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SMEs won't have to submit quarterly self-assessment tax returns, say Government

The Government has published an official response to an online parliamentary petition against the ‘Making Tax Digital’ proposals, designed to transform HM Revenue and Customs (HMRC) into a fully digital tax service.

More than 103,000 signatures were secured for the petition, titled ‘Scrap plans forcing self employed and small business to do four tax returns yearly’, forcing the subject to be debated in the House of Commons.

The government’s response to the petition eased fears that the new regime would be akin to completing four full self-assessment tax returns every quarter.

“Quarterly updates will largely be a matter of checking data generated from record keeping software or apps and clicking ‘send’,” said the government’s official reply.

“These reforms will not mean that businesses have to provide the equivalent of four tax returns every year. Updating HMRC through software or apps will deliver a light-touch process, much less burdensome and time-consuming than it is today.

“In most cases, little or no further entry of information will be needed. It will be much quicker to complete than the current tax return.”

Improvements to the system will however rely on businesses, self-employed professionals and landlords using compatible software and apps that connect directly and securely to their digital tax accounts.

The Government has confirmed it will be making sure free software products are available, making it as easy as possible for taxpayers to keep their financial affairs up-to-date in their digital tax accounts.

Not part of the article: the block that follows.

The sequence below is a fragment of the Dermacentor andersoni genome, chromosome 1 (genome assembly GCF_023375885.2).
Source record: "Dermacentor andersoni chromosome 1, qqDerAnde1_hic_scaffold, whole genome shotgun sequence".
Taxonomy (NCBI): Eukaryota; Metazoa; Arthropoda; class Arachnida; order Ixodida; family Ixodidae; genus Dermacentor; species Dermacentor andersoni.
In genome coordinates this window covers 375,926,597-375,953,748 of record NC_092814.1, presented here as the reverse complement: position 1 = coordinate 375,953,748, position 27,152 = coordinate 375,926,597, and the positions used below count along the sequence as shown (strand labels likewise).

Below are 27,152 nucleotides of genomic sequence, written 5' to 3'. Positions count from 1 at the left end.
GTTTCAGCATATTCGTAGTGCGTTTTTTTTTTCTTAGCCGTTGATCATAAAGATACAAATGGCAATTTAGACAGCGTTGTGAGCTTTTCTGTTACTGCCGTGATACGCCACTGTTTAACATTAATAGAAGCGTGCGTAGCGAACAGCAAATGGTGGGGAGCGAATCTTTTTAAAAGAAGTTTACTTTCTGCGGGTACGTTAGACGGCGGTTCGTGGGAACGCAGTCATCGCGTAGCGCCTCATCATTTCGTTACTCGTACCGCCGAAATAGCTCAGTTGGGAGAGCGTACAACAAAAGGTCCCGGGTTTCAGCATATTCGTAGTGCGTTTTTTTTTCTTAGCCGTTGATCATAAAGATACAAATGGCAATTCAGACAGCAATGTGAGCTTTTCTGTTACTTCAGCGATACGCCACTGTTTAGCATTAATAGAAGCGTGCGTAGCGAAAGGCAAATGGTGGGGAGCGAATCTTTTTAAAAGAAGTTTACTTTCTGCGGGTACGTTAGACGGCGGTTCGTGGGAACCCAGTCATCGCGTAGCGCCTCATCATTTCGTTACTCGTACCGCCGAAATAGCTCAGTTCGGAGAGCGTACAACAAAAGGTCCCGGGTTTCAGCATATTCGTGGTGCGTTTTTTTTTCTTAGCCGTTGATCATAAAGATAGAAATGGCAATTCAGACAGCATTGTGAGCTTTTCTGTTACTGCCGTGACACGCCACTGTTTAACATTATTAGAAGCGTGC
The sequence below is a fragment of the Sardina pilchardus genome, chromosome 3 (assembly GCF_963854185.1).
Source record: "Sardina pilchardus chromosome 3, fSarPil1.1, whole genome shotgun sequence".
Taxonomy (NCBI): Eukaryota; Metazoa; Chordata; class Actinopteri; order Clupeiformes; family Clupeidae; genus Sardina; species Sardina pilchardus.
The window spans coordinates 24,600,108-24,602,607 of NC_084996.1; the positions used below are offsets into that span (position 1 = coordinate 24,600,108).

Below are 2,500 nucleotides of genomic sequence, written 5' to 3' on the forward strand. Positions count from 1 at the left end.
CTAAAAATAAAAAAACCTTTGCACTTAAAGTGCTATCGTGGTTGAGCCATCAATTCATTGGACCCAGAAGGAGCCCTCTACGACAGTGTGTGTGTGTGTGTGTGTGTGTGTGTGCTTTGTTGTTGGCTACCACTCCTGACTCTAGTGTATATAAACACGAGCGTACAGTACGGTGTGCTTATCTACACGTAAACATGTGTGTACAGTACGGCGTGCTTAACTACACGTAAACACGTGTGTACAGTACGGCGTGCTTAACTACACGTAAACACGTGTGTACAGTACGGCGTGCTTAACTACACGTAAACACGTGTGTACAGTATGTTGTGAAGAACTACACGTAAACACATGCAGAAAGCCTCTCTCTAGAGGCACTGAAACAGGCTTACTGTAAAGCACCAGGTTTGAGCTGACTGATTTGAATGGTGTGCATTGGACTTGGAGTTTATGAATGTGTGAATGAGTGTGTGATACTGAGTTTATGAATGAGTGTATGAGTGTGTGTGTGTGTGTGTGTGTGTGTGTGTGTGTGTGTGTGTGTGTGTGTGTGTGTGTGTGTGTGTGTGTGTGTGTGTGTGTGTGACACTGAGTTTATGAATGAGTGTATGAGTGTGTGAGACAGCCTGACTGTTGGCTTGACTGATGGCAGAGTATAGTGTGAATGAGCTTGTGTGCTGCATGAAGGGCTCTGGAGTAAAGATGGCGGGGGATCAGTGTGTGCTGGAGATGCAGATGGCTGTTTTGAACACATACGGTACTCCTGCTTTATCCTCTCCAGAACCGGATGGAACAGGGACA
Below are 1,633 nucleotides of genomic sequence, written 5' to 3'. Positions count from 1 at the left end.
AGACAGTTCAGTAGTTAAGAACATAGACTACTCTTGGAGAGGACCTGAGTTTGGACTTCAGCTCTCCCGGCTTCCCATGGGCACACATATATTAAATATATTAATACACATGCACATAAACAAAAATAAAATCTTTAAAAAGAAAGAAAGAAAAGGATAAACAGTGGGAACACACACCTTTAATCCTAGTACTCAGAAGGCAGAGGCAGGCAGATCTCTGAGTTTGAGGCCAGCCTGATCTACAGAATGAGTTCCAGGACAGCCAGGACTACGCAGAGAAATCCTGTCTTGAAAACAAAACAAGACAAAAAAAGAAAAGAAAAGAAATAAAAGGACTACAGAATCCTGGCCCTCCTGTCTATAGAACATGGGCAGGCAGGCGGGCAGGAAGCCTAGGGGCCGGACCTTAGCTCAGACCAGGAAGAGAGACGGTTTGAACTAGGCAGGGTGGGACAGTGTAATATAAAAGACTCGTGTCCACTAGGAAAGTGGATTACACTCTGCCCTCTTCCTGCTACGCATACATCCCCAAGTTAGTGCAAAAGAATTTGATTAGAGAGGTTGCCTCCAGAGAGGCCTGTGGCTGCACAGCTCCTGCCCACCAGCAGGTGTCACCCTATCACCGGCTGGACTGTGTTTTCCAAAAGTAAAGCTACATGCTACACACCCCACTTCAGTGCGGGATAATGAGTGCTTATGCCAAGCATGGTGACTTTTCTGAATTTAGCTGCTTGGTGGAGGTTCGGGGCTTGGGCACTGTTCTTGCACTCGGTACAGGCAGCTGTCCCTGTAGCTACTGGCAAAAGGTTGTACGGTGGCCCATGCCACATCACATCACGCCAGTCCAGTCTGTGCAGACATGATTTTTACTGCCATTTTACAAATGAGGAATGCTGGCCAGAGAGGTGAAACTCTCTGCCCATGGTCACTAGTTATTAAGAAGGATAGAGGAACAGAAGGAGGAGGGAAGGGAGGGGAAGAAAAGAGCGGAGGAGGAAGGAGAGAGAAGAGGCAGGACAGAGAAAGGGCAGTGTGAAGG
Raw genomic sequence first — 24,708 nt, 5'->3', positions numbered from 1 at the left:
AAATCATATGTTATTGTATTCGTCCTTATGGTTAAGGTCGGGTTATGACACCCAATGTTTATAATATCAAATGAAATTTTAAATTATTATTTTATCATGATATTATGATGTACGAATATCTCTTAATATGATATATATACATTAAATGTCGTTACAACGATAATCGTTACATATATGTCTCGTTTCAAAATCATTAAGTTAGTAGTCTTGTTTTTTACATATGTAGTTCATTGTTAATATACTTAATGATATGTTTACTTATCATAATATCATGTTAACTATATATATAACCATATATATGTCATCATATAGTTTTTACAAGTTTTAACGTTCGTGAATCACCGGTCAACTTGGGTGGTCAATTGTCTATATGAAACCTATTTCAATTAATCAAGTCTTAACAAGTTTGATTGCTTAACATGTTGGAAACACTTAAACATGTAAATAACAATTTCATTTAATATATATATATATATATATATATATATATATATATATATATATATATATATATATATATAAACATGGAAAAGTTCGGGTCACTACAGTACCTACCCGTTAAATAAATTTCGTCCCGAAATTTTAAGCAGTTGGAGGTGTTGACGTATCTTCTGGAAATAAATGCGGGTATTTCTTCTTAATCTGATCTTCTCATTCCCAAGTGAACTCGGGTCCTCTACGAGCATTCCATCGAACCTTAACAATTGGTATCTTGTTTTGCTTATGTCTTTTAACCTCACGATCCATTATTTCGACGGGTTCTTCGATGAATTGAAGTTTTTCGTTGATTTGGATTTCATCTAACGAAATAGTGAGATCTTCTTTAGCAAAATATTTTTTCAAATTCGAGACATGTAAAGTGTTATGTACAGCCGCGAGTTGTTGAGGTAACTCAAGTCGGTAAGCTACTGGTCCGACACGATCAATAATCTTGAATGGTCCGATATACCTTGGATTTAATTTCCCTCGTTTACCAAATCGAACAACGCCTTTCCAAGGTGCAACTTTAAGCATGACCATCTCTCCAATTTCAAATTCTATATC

HMRC has also stated that the quarterly updates will be “fundamentally different” to the existing annual self-assessment tax return regime in four different ways:

  • Businesses will have access to free record keeping software or apps to connect securely to digital tax accounts.

  • Quarterly updates will not involve the same complexity as an annual tax return – the updates will be generated from existing digital business data.

  • In-year updates will not be subject to the same sanctions for inaccuracies and late filing as with the current annual tax return regime. HMRC will consult later this year on suitable sanctions for digital tax administration.

  • Business owner-managers will receive a developing in-year picture of their tax position, providing greater certainty over their tax bill, and reducing the chances of being “caught out” when their tax bill arrives on their doorstep.

To read more about HMRC’s vision for making tax digital by 2020, click here to read the tax authority’s outlining document.

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